the district and working with curriculum, the
unions and foundation, she noted in her appli-
cation. Ferrario holds a bachelor’s in psychol-
ogy and speech and a master’s in educational
administration from San Francisco State
University.
Ferrario listed a number of reasons to apply
for the position including being dedicated to
quality education for all students. She previ-
ously worked as a teacher before taking an
administrative role.
“We need to give our children the tools to
be productive, responsible and enthusiastic
members of our community now and in the
future. It is also important to make sure that
our staff has the necessary curriculum and
training to prepare our students from the com-
mon core standards,” she wrote.
Steinberg is executive director of Sojourn to
the Past, which offers a civil rights education-
al program for students. The program began
12 years ago. Steinberg holds a bachelor’s
degree in social science.
“Diversity is one of the mainstays of any
educational or societal goal. And the Millbrae
School District can use an advocate for equity
and diversity amongst all the issues involved
in student education,” he wrote on his appli-
cation.
Yonemura is a periodontist who also has
worked since 1995 as an adjunct assistant
clinical professor, lecturer and volunteer fac-
ulty at the University of San Francisco. He
notes a strong support of public education, of
which he is a product, as one of the reasons
for putting in his application. Yonemura holds
a bachelor’s degree in physiology/sociology
from the University of California at Berkeley
and dentistry training from the University of
California at San Francisco.
“While technology will be the driving force
for future advances, sound fundamentals are a
prerequisite for a successful education.
Without a firm foundation, creativity and
potential cannot be fully realized,” he wrote in
his personal statement.
Those appointed will be able to run for
office in November 2013 to serve a full four-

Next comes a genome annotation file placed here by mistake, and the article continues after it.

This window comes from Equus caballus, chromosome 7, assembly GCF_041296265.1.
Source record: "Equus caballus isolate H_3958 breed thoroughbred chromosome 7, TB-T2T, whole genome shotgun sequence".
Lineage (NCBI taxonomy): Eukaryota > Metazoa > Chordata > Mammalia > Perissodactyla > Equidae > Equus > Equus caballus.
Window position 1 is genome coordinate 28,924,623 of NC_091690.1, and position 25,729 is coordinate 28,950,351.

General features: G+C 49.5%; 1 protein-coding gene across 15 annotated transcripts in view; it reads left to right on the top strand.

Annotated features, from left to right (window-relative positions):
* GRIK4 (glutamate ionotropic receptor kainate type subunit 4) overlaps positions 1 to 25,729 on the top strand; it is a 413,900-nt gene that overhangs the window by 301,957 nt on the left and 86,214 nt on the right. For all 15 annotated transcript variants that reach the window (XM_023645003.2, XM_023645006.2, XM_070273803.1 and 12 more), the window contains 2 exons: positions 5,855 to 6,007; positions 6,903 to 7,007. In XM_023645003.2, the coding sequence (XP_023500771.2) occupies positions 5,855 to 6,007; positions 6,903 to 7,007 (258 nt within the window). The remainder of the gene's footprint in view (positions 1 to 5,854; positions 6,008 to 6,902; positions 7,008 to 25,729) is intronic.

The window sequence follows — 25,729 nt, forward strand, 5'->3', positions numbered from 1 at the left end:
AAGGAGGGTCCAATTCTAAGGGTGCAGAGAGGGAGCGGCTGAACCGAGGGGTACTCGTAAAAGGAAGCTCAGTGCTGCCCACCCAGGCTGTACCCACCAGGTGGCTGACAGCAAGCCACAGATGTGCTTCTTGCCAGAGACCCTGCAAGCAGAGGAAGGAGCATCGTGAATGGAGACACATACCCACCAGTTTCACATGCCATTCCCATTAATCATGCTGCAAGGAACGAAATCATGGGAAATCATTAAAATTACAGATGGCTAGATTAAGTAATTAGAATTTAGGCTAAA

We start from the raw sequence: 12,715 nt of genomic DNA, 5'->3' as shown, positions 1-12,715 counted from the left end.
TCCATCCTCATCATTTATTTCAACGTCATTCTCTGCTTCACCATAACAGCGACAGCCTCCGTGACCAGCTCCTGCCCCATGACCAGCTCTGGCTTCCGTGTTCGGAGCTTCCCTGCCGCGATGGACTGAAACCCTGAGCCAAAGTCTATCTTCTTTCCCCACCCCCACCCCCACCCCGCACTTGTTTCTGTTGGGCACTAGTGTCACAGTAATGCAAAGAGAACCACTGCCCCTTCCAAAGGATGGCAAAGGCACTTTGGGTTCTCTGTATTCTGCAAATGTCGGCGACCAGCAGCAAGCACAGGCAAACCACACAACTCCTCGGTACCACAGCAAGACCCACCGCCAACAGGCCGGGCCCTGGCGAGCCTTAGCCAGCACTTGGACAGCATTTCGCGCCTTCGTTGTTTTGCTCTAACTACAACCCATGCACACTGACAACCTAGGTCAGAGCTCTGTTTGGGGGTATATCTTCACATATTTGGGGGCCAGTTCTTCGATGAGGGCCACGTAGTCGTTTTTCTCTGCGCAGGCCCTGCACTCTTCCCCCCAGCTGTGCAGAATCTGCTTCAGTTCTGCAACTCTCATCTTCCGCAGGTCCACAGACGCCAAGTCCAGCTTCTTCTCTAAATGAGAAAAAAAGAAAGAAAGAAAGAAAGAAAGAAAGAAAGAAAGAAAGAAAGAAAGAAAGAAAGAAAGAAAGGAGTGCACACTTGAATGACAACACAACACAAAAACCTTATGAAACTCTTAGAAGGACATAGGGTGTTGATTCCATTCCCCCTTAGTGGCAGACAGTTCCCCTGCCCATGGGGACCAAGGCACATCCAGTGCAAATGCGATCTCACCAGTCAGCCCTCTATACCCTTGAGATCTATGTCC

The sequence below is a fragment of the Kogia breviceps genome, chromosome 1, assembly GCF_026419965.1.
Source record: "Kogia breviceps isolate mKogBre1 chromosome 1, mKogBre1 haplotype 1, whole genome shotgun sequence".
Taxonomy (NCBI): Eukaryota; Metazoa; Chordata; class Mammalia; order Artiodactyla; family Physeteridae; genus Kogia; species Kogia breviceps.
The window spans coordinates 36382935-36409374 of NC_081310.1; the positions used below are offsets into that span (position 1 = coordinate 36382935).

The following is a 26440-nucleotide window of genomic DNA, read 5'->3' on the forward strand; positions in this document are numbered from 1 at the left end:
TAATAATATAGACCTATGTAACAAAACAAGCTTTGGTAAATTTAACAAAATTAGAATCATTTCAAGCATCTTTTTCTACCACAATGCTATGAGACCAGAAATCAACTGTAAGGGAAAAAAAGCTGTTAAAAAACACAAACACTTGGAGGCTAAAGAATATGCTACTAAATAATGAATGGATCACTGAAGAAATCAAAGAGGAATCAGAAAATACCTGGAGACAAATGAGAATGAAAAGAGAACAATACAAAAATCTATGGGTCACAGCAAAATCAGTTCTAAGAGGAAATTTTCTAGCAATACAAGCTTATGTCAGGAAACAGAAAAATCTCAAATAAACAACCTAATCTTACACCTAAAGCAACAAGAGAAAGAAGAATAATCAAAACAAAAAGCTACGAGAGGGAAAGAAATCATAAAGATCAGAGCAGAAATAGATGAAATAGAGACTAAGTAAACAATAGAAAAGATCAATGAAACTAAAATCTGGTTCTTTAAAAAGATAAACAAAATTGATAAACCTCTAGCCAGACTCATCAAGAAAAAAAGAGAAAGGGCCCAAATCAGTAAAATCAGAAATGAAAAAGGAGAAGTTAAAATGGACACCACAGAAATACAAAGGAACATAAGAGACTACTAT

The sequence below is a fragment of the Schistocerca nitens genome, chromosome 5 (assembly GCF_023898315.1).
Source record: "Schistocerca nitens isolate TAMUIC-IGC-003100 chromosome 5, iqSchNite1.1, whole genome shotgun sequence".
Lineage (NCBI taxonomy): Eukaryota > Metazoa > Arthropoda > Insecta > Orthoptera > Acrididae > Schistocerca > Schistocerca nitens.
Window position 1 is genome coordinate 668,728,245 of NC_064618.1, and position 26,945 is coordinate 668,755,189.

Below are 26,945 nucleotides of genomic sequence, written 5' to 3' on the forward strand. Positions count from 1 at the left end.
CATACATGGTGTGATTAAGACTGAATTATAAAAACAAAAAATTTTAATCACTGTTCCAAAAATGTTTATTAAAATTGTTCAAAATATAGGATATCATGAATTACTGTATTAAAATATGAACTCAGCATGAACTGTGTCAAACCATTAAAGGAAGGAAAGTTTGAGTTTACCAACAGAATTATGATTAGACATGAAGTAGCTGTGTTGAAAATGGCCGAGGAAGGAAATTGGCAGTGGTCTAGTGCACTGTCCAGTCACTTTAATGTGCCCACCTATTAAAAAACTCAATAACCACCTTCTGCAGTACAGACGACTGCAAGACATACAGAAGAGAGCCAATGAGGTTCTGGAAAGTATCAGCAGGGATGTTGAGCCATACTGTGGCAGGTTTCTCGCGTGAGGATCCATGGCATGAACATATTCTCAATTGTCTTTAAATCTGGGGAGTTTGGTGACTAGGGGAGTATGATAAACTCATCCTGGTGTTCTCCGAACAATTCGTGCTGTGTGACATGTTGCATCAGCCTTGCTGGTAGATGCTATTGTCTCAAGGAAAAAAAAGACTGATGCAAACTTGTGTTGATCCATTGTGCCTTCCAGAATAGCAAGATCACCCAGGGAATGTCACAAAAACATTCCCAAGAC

year term, according to Luna.
Heather Murtagh can be reached by email:
heather@smdailyjournal.com or byphone: (650)
344-5200 ext. 105.
Four candidates vie for two spots
Mirkimi hearing begins
SAN FRANCISCO — The San Francisco
Ethics Commission is holding a hearing that
will help determine whether the city’s sheriff
should remain in office.
The hearing started Tuesday shortly after 5
p.m. with the five-member commission and
lawyers wrangling over what evidence and
testimony should be considered over the next
several days. Mayor Ed Lee in March began
the process of removing Sheriff Ross
Mirkarimi when he suspended the newly
elected lawman without pay after he pleaded
guilty to a misdemeanor charge of false
imprisonment. Mirkarimi bruised his wife’s
bicep during a New Year’s Eve dispute.
The commission will make its recommenda-
tion to the Board of Supervisors. It will take
the vote of nine of the board’s 11 members to
remove Mirkarimi.
Around the Bay Area
By Jeff Shuttleworth
BAY CITY NEWS SERVICE
OAKLAND — A 19-year-old Oakland man
was convicted Tuesday of two counts of first-
degree murder for fatally shooting two teenagers
in West Oakland nearly two years ago.
Prosecutor Charles Wilson told jurors in his
closing argument Monday that Nicholas Harris
killed 18-year-old Nario Jackson and 17-year-
old Edward Hampton in front of the Acorn pub-
lic housing project in the 1000 block of Eighth
Street at about 3:30 p.m. on Nov. 6, 2010,
because he wanted to prove himself to his gang.